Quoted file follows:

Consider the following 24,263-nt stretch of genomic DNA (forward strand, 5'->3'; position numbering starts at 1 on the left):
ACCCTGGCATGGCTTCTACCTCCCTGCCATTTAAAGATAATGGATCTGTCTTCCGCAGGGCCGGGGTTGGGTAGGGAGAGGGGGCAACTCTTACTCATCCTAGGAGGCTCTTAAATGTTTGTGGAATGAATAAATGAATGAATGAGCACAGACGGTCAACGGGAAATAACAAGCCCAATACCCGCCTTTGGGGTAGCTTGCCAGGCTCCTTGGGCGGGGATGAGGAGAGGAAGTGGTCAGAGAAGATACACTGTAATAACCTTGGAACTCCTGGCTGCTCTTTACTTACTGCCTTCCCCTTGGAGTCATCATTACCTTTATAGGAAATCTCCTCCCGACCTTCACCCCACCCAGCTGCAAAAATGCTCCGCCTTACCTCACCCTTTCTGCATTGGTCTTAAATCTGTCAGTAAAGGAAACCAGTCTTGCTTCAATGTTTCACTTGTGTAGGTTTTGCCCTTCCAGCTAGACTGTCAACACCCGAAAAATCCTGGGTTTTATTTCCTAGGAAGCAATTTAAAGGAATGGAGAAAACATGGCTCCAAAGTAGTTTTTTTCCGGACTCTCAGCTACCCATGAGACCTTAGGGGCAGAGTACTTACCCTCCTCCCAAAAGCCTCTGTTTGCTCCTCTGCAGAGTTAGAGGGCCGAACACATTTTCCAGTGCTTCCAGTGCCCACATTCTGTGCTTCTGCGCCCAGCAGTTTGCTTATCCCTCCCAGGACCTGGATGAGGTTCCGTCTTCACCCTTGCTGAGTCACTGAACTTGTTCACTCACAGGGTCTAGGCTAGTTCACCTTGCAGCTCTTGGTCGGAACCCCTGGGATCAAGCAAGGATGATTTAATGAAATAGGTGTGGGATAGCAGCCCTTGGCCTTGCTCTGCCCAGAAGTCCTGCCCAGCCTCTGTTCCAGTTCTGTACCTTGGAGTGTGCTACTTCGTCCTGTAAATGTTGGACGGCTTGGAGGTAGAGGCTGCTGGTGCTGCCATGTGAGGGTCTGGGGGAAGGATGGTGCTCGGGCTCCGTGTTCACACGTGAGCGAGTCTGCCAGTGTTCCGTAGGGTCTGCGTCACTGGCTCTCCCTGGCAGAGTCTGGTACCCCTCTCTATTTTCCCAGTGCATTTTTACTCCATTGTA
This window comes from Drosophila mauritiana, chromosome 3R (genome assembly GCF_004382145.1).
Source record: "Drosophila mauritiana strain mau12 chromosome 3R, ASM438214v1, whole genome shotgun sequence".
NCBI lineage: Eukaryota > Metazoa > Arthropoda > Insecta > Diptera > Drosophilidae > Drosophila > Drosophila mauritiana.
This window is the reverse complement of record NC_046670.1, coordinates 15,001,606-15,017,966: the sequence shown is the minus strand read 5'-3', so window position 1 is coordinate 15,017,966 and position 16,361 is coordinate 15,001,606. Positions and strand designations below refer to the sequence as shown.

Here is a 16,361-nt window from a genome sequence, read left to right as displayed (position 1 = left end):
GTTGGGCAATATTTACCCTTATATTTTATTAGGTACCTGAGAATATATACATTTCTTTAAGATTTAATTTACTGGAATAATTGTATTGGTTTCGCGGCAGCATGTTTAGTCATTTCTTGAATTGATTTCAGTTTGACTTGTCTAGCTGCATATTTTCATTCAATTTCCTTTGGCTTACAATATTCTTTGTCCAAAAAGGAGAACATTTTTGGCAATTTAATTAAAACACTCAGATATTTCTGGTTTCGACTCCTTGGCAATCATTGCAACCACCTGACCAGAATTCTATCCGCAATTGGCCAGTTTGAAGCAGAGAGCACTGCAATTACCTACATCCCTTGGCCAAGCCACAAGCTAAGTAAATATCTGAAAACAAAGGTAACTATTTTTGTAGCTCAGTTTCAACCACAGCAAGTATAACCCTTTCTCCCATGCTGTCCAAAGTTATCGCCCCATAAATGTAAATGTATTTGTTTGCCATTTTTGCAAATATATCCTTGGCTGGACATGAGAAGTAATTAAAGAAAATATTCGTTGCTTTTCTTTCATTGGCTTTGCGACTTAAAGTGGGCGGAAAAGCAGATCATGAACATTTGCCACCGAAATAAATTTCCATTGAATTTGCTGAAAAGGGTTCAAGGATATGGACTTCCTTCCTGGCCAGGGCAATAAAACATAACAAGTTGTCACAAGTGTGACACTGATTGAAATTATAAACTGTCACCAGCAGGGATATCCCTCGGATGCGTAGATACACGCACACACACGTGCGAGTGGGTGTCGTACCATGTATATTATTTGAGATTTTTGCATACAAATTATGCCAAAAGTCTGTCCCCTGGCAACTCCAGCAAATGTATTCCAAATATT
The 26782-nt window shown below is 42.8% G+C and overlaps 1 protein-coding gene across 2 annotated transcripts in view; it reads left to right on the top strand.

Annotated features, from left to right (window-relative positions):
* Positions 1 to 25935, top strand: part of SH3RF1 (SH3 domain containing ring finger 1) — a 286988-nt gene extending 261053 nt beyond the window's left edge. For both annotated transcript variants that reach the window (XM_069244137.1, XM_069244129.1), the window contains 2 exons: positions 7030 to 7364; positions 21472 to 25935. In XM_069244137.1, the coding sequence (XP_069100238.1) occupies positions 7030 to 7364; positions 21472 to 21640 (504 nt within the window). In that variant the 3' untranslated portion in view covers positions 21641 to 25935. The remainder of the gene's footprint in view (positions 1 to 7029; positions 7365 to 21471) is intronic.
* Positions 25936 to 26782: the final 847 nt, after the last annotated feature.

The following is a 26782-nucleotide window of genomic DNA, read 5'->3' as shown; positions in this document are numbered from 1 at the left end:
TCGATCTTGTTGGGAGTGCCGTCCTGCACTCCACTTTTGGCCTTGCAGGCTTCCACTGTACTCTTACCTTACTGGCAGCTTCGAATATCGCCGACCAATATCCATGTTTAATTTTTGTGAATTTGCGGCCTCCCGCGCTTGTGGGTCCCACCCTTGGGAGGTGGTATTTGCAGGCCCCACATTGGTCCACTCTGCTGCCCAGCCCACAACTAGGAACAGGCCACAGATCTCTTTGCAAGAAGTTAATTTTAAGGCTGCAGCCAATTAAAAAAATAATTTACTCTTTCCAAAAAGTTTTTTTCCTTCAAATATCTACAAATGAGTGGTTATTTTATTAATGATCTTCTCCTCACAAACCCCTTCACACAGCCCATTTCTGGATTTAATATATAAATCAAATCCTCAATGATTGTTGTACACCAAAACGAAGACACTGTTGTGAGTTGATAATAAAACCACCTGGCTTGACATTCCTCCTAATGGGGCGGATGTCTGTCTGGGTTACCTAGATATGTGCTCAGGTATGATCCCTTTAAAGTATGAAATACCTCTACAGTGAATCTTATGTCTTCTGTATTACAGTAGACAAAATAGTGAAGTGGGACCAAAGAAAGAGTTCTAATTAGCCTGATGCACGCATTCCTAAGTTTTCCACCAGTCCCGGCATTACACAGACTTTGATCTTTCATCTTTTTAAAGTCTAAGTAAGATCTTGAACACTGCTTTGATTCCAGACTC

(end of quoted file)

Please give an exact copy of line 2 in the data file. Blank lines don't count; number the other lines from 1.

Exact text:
ACCCTGGCATGGCTTCTACCTCCCTGCCATTTAAAGATAATGGATCTGTCTTCCGCAGGGCCGGGGTTGGGTAGGGAGAGGGGGCAACTCTTACTCATCCTAGGAGGCTCTTAAATGTTTGTGGAATGAATAAATGAATGAATGAGCACAGACGGTCAACGGGAAATAACAAGCCCAATACCCGCCTTTGGGGTAGCTTGCCAGGCTCCTTGGGCGGGGATGAGGAGAGGAAGTGGTCAGAGAAGATACACTGTAATAACCTTGGAACTCCTGGCTGCTCTTTACTTACTGCCTTCCCCTTGGAGTCATCATTACCTTTATAGGAAATCTCCTCCCGACCTTCACCCCACCCAGCTGCAAAAATGCTCCGCCTTACCTCACCCTTTCTGCATTGGTCTTAAATCTGTCAGTAAAGGAAACCAGTCTTGCTTCAATGTTTCACTTGTGTAGGTTTTGCCCTTCCAGCTAGACTGTCAACACCCGAAAAATCCTGGGTTTTATTTCCTAGGAAGCAATTTAAAGGAATGGAGAAAACATGGCTCCAAAGTAGTTTTTTTCCGGACTCTCAGCTACCCATGAGACCTTAGGGGCAGAGTACTTACCCTCCTCCCAAAAGCCTCTGTTTGCTCCTCTGCAGAGTTAGAGGGCCGAACACATTTTCCAGTGCTTCCAGTGCCCACATTCTGTGCTTCTGCGCCCAGCAGTTTGCTTATCCCTCCCAGGACCTGGATGAGGTTCCGTCTTCACCCTTGCTGAGTCACTGAACTTGTTCACTCACAGGGTCTAGGCTAGTTCACCTTGCAGCTCTTGGTCGGAACCCCTGGGATCAAGCAAGGATGATTTAATGAAATAGGTGTGGGATAGCAGCCCTTGGCCTTGCTCTGCCCAGAAGTCCTGCCCAGCCTCTGTTCCAGTTCTGTACCTTGGAGTGTGCTACTTCGTCCTGTAAATGTTGGACGGCTTGGAGGTAGAGGCTGCTGGTGCTGCCATGTGAGGGTCTGGGGGAAGGATGGTGCTCGGGCTCCGTGTTCACACGTGAGCGAGTCTGCCAGTGTTCCGTAGGGTCTGCGTCACTGGCTCTCCCTGGCAGAGTCTGGTACCCCTCTCTATTTTCCCAGTGCATTTTTACTCCATTGTA